As It Happens

Scientists baffled by non-stop 10-month flight of the swift

Swedish researcher Anders Hedenström has been tracking swifts and found that some of the birds are spending about ten months of the year in the air.
A Swedish researcher who has been tracking swifts discovers that some of the birds are spending about 10 months of the year in the air. (Noel Camilleri)
They're such overachievers.

We already know that swifts are among the fastest birds on the planet. Now, researchers have discovered that some swifts also spend the majority of the year in the air. Ten months, to be exact.  

The findings were published recently in the journal Current Biology. Ecologist Anders Hedenström is the lead researcher. He spoke with As It Happens host Carol Off from the Swedish island of Öland about his discovery. Here is part of their conversation.
Anders Hedenström is the lead researcher of a new study that found swifts can fly for periods of 10 months without landing. (Twitter)

Carol Off: Professor Hedenström, how do they do it? How do these birds spend so much time in the air?

Anders Hedenström: They breed for a short period in the summer, during two months. Then they just take off and leave for migration, wintering and return migration. It takes them about 10 months. During that period, a few individuals literally never touch ground. A few other individuals do come down to roost occasionally for a few hours during the winter period.
Maybe, if I'm allowed to speculate, when they come down in gliding flight from these ascending tours it could be then that they get a power nap, if you will.- Anders Hedenström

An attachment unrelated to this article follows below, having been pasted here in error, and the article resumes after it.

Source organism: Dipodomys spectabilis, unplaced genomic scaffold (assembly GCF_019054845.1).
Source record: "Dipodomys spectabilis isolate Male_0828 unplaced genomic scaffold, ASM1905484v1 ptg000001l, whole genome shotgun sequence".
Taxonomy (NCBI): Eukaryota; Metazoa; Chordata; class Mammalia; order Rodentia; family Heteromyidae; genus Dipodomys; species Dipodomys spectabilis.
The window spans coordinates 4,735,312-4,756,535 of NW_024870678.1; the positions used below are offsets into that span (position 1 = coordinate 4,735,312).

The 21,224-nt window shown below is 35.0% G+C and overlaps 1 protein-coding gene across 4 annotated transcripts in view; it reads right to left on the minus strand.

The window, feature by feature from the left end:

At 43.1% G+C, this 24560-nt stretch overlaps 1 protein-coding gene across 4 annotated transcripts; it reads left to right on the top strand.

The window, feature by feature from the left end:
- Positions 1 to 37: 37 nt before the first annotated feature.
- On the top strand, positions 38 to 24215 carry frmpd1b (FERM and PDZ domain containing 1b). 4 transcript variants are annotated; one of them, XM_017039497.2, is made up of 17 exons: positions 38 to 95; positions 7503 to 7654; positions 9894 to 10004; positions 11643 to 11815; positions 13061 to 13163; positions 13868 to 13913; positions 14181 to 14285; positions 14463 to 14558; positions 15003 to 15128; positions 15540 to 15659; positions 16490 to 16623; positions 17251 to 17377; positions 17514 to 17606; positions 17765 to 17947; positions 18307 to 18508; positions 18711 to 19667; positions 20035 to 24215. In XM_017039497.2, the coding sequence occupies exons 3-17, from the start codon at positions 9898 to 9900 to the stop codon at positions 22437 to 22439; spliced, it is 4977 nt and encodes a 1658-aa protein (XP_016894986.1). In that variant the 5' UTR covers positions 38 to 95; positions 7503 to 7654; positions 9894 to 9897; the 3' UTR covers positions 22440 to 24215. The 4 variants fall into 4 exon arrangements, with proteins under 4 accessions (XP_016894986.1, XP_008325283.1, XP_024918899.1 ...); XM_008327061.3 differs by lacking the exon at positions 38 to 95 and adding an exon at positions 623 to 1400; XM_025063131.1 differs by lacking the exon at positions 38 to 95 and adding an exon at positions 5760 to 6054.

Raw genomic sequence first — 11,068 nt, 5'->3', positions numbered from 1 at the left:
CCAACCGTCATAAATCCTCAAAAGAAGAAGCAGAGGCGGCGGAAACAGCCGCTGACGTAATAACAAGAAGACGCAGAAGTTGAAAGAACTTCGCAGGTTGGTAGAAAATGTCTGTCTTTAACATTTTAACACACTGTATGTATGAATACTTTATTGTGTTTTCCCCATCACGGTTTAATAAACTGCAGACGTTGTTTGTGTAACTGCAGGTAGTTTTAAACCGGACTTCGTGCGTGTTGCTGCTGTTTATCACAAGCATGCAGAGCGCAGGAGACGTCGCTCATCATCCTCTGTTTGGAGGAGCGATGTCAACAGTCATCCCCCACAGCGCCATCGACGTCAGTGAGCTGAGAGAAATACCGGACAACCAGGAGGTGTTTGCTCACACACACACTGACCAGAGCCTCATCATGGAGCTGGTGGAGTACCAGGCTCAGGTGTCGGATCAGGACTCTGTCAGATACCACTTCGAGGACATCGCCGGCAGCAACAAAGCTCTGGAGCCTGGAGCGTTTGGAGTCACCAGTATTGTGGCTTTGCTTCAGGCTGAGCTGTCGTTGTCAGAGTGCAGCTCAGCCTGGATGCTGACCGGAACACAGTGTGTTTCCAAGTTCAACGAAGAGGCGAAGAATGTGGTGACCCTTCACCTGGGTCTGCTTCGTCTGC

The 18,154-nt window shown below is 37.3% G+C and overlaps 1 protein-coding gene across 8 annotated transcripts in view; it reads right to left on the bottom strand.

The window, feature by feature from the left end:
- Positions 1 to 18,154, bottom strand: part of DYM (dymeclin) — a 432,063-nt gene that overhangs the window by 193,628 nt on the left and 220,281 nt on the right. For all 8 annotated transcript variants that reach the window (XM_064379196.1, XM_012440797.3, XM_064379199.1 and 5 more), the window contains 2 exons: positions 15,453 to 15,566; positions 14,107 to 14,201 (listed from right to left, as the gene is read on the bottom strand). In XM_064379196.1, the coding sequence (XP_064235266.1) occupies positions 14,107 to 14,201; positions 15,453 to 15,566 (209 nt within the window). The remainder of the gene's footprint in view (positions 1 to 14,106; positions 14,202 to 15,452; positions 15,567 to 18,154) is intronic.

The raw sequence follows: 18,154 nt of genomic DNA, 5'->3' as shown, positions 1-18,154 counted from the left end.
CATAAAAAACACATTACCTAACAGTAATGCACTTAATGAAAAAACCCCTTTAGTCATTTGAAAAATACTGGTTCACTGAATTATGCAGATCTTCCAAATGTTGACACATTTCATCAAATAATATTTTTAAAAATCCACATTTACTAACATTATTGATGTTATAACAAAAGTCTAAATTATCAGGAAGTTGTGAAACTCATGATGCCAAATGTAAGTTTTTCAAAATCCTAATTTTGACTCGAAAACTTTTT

CO: But so what do they do? How do they eat? How do they sleep?

AH: They forage from aerial insects that they capture in the open air space. That we know from the breeding period and what kind of insects they bring back to their young. How they sleep we don't know. That remains to be found out in future studies. But if swifts are like other animals, that is they need to sleep at least some time of the day, then we believe they have to do that while they are up in the air. If they are sleeping they must do it while they are flying.

(Markus Tallroth)

CO: How would they do that?

AH: There is one possibility. If they are like the only other species that has been studied recently — and that is a frigate bird — they are able to shut down one brain hemisphere at a time and then they probably can maneuver by having the other eye open and steer by that. We don't yet know if swifts are capable of the same thing. Swifts have another very irregular behaviour that we have observed. They climb to a very high altitude, up to about 10,000 feet. One time around dawn and another time around dusk. Maybe, if I'm allowed to speculate, when they come down in gliding flight from these ascending tours it could be then that they get a "power nap," if you will.

CO: They catch 40 winks while they're gliding down from 10,000 feet?

AH: Yes, maybe!

For more on this story, listen to our full interview with Anders Hedenström.


To encourage thoughtful and respectful conversations, first and last names will appear with each submission to CBC/Radio-Canada's online communities (except in children and youth-oriented communities). Pseudonyms will no longer be permitted.

By submitting a comment, you accept that CBC has the right to reproduce and publish that comment in whole or in part, in any manner CBC chooses. Please note that CBC does not endorse the opinions expressed in comments. Comments on this story are moderated according to our Submission Guidelines. Comments are welcome while open. We reserve the right to close comments at any time.

Become a CBC Member

Join the conversation  Create account

Already have an account?